Many of you will have seen a story about an artist called Guillermo Vargas Habacuc circulating in the papers and online - it made the London Metro just this morning. People are claiming that he captured a stray dog, tied it to a post and let it starve to death as part of an exhibition. This happened back in 2006, but he has been invited to display his artwork at the Bienniel celebrations this year.
If this is true, it is a horrifying story. However, reports from the gallery and investigations by the Humane Society in the US suggest that the dog was actually only tethered for a short time, that he was fed and that he subsequently escaped; they also confirm that Vargas will not repeat his art this year.
Vargas refuses to confirm or deny these rumours - most likely because it's all free publicity to him.
We cannot, therefore, verify whether the story is true or, if partly true, how much of it is accurate. If you do sign the petition and register your distaste, please give a calm and measured response to ensure your case is heard. For example, upon hearing the story, Dogs Trust Chief Executive Clarissa Baldwin sent this letter of protest:
We were outraged to read recent reports that Costa Rican artist Guillermo Vargas Habacuc has been asked by the Central American Biennial of Art to recreate his artwork using captured stray dogs.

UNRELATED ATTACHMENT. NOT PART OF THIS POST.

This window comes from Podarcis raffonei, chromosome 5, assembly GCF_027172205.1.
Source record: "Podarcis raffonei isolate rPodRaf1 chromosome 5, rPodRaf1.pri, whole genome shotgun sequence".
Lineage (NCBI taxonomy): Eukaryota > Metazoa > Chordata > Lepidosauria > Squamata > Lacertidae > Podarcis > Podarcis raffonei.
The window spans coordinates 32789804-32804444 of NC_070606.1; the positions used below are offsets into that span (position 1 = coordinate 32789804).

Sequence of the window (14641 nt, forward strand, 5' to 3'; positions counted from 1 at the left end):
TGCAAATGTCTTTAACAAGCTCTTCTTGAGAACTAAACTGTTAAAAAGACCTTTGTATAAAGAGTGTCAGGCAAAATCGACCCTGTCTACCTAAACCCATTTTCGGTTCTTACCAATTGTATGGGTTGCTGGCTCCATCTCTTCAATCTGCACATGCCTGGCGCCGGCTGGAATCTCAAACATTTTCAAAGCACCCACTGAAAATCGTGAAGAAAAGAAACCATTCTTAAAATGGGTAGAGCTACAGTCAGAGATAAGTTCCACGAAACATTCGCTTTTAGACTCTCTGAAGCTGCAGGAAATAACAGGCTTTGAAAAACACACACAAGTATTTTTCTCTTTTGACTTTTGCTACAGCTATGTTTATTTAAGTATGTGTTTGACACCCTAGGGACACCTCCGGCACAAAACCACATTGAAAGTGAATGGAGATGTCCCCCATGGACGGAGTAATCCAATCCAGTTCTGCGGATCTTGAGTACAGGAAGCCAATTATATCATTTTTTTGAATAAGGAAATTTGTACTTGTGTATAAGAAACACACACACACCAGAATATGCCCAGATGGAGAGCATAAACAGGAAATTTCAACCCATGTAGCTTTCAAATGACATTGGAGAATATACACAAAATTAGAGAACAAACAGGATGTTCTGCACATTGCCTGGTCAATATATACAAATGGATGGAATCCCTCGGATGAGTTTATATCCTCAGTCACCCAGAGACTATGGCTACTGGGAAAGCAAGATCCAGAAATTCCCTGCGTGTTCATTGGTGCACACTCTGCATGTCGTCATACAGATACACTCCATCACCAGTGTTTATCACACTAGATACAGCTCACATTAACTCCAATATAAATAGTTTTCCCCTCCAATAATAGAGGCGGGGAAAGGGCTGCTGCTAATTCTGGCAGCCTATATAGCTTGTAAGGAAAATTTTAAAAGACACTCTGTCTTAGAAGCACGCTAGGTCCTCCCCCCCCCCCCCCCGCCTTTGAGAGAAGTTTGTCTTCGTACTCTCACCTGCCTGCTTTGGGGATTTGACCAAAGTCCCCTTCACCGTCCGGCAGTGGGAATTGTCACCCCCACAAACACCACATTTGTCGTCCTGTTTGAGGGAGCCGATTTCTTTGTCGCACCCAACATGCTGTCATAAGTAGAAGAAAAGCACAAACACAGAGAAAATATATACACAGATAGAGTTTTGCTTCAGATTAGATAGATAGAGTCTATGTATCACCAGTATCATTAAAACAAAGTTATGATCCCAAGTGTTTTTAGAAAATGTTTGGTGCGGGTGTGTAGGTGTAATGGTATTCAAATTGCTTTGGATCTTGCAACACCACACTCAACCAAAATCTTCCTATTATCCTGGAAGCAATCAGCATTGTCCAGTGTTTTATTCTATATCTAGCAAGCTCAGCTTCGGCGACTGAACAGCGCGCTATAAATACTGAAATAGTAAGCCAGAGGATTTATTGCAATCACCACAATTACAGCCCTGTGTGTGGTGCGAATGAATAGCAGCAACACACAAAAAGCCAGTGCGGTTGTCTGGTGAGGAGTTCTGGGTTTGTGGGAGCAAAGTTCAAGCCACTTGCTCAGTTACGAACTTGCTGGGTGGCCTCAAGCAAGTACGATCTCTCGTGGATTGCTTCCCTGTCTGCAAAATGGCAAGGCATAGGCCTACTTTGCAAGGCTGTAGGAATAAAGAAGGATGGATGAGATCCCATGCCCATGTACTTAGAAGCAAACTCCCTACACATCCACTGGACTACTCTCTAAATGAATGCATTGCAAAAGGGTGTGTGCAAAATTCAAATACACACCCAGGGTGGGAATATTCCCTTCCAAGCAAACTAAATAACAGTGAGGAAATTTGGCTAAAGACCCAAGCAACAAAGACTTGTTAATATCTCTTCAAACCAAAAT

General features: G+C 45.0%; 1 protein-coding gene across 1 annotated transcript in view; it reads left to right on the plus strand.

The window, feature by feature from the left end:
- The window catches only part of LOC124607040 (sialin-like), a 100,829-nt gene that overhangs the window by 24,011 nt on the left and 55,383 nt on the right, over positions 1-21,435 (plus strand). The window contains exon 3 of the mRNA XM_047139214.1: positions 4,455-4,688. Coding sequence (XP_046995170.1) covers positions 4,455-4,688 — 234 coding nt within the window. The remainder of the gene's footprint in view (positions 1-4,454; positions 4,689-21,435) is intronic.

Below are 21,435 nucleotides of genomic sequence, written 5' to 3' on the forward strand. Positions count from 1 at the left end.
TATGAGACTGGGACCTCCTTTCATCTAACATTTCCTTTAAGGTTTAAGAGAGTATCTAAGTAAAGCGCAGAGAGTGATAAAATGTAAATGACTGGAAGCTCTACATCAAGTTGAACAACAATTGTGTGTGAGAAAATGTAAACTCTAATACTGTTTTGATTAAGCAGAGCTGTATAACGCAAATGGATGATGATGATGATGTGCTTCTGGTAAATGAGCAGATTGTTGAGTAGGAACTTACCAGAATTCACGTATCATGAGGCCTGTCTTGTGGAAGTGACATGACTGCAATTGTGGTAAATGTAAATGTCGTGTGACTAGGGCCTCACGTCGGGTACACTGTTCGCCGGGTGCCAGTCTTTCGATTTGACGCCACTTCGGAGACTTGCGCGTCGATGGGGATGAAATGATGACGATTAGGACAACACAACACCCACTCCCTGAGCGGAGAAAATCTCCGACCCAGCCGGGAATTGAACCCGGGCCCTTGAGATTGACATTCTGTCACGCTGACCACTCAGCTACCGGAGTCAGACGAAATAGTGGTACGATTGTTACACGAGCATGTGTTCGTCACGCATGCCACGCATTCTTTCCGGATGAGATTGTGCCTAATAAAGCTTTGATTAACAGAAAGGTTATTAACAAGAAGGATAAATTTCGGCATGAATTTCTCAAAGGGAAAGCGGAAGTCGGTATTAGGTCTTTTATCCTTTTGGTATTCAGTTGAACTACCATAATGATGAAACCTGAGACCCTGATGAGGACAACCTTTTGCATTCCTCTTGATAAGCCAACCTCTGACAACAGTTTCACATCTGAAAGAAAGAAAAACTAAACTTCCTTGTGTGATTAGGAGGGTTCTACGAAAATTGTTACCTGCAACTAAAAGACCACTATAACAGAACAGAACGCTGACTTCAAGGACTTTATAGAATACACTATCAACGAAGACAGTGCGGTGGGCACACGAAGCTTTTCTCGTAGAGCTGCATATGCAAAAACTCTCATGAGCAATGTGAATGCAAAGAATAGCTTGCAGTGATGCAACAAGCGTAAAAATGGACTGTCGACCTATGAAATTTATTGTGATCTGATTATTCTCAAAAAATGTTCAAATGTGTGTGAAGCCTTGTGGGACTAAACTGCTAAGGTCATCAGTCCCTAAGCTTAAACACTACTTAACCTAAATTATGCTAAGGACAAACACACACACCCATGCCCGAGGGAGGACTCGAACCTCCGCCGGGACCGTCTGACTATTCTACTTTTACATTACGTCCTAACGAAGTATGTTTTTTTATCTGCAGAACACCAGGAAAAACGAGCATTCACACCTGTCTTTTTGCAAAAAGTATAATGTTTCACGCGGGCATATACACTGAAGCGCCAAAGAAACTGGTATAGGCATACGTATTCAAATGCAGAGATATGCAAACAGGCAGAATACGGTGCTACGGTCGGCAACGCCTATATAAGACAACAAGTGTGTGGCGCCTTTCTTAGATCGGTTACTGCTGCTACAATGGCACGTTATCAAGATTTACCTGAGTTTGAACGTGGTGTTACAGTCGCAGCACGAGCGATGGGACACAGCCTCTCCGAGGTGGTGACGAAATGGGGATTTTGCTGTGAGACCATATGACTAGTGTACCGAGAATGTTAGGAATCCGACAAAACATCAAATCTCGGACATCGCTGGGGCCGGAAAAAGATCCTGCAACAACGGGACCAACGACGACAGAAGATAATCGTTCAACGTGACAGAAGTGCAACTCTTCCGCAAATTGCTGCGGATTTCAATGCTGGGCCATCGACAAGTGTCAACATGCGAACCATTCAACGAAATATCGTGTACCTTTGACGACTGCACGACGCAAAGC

If true, Guillermo Vargas Habacuc’s actions are totally unacceptable albeit unimaginable. Any form of torture to dogs, whether this is through irresponsible dog ownership or, as is the case with Guillermo Vargas Habacuc, through deliberate and calculated torture of live stray dogs cannot be tolerated.
To add further insult to injury the Biennial’s request to re-commission further artwork is outrageous and cannot be condoned let alone encouraged.
We are revolted by these reports and demand an immediate stop to these cruel and unnecessary acts of barbarianism. This is not art, this is primitive.
Clarissa Baldwin OBE, Chief Executive
Thank you for your continued support; it is important that these stories are brought to our attention and that we respond in such a way that our arguments are understood and taken with the seriousness such a situation deserves.